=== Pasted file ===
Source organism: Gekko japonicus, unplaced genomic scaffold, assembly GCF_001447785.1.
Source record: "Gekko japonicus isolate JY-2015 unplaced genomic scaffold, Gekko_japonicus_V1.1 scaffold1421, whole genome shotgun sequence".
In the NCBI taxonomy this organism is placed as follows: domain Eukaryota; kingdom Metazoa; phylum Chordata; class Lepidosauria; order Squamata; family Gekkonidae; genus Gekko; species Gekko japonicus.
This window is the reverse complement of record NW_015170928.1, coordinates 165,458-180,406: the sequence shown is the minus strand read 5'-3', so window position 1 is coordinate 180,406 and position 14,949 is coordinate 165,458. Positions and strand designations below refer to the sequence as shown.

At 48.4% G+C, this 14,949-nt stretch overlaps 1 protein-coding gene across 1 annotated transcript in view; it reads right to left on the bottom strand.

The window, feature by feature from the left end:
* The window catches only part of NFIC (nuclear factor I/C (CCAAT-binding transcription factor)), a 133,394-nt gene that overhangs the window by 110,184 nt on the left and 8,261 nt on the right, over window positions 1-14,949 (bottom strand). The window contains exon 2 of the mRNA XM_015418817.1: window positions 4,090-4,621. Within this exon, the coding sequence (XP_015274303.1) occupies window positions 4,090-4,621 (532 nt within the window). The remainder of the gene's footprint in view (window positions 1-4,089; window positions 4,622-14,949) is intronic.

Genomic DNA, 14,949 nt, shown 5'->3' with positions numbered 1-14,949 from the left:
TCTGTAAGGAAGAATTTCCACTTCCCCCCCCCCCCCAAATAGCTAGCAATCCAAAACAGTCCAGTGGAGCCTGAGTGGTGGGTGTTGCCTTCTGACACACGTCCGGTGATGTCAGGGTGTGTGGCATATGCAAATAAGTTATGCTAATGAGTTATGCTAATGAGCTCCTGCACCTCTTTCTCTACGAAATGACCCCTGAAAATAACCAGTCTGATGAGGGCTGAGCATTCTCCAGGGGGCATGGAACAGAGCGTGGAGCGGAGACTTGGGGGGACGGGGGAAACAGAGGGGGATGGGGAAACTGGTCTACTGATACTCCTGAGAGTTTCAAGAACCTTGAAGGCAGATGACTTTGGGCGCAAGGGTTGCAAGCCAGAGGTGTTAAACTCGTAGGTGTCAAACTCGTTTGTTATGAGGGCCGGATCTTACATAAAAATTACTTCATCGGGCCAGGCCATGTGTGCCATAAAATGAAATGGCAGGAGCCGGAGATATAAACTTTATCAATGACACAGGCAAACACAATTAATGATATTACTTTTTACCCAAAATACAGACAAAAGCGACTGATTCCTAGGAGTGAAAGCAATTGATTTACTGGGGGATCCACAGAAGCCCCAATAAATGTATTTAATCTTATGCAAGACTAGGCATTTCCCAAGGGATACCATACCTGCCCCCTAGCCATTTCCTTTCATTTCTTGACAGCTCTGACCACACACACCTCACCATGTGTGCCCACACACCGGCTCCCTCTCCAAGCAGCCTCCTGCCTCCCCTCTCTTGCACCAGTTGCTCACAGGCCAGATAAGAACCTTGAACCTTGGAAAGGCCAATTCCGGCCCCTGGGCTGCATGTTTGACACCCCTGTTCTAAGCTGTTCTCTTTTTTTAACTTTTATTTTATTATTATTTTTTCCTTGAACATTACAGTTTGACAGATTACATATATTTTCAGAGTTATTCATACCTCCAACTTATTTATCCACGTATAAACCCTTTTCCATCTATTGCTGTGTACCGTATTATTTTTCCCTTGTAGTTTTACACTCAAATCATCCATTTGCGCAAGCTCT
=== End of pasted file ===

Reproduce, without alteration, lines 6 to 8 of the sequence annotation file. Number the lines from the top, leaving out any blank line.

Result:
The window, feature by feature from the left end:
* The window catches only part of NFIC (nuclear factor I/C (CCAAT-binding transcription factor)), a 133,394-nt gene that overhangs the window by 110,184 nt on the left and 8,261 nt on the right, over window positions 1-14,949 (bottom strand). The window contains exon 2 of the mRNA XM_015418817.1: window positions 4,090-4,621. Within this exon, the coding sequence (XP_015274303.1) occupies window positions 4,090-4,621 (532 nt within the window). The remainder of the gene's footprint in view (window positions 1-4,089; window positions 4,622-14,949) is intronic.

Genomic DNA, 14,949 nt, shown 5'->3' with positions numbered 1-14,949 from the left: